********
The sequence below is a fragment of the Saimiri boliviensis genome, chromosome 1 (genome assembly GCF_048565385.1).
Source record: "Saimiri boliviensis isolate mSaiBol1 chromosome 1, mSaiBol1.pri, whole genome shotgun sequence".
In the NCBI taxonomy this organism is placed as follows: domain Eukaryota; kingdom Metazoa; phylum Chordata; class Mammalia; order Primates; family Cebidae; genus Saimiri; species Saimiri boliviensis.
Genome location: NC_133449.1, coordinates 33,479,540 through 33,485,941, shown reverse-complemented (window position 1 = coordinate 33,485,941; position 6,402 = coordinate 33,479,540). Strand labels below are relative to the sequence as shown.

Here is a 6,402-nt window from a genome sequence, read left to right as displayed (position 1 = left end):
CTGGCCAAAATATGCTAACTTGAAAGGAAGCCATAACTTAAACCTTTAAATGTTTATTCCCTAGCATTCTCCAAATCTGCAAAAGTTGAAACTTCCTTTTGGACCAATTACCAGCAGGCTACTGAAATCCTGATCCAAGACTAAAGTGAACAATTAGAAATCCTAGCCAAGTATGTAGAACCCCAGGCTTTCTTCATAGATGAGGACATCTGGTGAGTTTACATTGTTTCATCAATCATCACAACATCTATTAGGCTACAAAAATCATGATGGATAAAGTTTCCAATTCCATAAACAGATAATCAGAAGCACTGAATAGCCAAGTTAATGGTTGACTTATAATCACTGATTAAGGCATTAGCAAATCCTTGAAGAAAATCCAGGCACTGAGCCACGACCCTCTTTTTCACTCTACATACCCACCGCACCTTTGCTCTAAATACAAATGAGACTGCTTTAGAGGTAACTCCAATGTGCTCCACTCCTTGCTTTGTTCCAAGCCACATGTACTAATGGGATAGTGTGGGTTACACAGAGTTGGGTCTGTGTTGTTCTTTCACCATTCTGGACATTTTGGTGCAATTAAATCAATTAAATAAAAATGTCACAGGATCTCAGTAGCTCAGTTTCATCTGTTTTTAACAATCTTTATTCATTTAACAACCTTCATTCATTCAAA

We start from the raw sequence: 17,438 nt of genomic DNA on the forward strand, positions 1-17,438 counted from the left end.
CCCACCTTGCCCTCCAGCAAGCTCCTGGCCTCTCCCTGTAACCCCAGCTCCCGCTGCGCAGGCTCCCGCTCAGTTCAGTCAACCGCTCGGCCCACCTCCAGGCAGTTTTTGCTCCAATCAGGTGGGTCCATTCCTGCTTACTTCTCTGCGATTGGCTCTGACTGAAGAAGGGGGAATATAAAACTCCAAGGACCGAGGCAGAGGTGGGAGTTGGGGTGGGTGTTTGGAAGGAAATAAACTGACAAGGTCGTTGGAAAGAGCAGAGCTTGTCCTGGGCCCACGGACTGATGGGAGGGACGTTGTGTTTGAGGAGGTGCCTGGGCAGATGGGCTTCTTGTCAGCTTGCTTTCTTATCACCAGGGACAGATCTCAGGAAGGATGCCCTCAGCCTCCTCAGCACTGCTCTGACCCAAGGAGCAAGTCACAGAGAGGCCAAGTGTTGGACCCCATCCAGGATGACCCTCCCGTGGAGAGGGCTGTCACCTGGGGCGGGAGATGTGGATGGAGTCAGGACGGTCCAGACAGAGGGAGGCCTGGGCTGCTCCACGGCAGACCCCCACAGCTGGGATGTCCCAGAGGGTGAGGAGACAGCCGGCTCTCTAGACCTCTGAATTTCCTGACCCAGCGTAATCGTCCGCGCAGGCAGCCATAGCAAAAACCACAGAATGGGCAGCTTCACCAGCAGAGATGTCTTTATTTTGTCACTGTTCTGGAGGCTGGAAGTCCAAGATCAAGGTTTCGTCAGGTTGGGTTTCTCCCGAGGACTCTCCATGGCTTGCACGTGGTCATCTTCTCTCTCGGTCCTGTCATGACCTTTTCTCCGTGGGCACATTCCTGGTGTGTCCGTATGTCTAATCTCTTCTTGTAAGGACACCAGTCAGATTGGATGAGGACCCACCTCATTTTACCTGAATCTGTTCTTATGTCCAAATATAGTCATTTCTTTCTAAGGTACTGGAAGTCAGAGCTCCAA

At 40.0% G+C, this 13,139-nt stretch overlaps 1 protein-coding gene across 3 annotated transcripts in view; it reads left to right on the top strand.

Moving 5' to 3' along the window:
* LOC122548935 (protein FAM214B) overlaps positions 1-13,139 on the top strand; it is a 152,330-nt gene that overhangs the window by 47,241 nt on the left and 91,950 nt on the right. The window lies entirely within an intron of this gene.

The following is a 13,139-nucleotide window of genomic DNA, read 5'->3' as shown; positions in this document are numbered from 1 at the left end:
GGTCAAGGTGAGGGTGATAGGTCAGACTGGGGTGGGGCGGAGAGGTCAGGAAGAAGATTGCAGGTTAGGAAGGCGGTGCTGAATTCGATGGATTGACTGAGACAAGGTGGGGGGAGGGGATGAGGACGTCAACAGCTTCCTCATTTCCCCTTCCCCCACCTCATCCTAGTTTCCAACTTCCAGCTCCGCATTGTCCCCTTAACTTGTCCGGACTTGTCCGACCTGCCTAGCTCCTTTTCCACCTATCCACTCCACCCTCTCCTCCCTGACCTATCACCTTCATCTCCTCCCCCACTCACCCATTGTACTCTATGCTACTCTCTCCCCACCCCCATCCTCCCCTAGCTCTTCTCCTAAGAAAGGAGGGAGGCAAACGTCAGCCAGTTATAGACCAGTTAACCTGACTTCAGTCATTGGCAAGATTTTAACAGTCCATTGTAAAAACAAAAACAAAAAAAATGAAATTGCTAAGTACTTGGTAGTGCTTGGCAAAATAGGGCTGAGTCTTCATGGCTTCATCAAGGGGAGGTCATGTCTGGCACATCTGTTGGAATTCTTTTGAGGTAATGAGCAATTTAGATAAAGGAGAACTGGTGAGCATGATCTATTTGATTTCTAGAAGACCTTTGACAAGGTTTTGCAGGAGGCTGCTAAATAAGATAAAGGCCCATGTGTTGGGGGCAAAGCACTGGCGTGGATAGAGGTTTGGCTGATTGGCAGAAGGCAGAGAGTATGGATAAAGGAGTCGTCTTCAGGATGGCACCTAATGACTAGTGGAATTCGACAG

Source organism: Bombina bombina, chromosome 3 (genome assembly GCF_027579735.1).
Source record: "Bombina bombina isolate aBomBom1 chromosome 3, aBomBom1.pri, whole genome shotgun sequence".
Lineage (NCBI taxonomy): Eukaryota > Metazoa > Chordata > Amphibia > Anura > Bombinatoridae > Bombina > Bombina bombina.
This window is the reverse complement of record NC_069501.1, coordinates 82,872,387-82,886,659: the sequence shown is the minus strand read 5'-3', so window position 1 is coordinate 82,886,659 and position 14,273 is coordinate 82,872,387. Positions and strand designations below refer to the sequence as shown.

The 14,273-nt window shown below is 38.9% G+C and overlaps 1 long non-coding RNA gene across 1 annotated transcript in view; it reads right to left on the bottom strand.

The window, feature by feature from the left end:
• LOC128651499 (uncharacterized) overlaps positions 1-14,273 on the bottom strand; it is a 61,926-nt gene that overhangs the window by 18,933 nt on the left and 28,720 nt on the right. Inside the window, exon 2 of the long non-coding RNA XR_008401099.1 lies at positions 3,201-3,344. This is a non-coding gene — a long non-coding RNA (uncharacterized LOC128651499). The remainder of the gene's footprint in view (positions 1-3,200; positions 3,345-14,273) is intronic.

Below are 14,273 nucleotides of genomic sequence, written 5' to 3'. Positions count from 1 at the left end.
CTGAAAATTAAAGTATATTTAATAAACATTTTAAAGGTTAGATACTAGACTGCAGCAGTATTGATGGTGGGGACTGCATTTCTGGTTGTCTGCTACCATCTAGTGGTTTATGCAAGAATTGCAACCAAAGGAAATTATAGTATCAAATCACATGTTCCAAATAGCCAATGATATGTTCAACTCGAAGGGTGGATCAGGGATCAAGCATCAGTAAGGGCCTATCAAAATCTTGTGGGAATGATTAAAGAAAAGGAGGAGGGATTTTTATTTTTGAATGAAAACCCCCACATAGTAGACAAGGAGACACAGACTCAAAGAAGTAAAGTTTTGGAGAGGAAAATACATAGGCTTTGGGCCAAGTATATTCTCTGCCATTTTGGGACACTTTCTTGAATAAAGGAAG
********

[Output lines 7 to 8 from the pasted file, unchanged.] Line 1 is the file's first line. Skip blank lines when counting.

We start from the raw sequence: 17,438 nt of genomic DNA on the forward strand, positions 1-17,438 counted from the left end.
CCCACCTTGCCCTCCAGCAAGCTCCTGGCCTCTCCCTGTAACCCCAGCTCCCGCTGCGCAGGCTCCCGCTCAGTTCAGTCAACCGCTCGGCCCACCTCCAGGCAGTTTTTGCTCCAATCAGGTGGGTCCATTCCTGCTTACTTCTCTGCGATTGGCTCTGACTGAAGAAGGGGGAATATAAAACTCCAAGGACCGAGGCAGAGGTGGGAGTTGGGGTGGGTGTTTGGAAGGAAATAAACTGACAAGGTCGTTGGAAAGAGCAGAGCTTGTCCTGGGCCCACGGACTGATGGGAGGGACGTTGTGTTTGAGGAGGTGCCTGGGCAGATGGGCTTCTTGTCAGCTTGCTTTCTTATCACCAGGGACAGATCTCAGGAAGGATGCCCTCAGCCTCCTCAGCACTGCTCTGACCCAAGGAGCAAGTCACAGAGAGGCCAAGTGTTGGACCCCATCCAGGATGACCCTCCCGTGGAGAGGGCTGTCACCTGGGGCGGGAGATGTGGATGGAGTCAGGACGGTCCAGACAGAGGGAGGCCTGGGCTGCTCCACGGCAGACCCCCACAGCTGGGATGTCCCAGAGGGTGAGGAGACAGCCGGCTCTCTAGACCTCTGAATTTCCTGACCCAGCGTAATCGTCCGCGCAGGCAGCCATAGCAAAAACCACAGAATGGGCAGCTTCACCAGCAGAGATGTCTTTATTTTGTCACTGTTCTGGAGGCTGGAAGTCCAAGATCAAGGTTTCGTCAGGTTGGGTTTCTCCCGAGGACTCTCCATGGCTTGCACGTGGTCATCTTCTCTCTCGGTCCTGTCATGACCTTTTCTCCGTGGGCACATTCCTGGTGTGTCCGTATGTCTAATCTCTTCTTGTAAGGACACCAGTCAGATTGGATGAGGACCCACCTCATTTTACCTGAATCTGTTCTTATGTCCAAATATAGTCATTTCTTTCTAAGGTACTGGAAGTCAGAGCTCCAA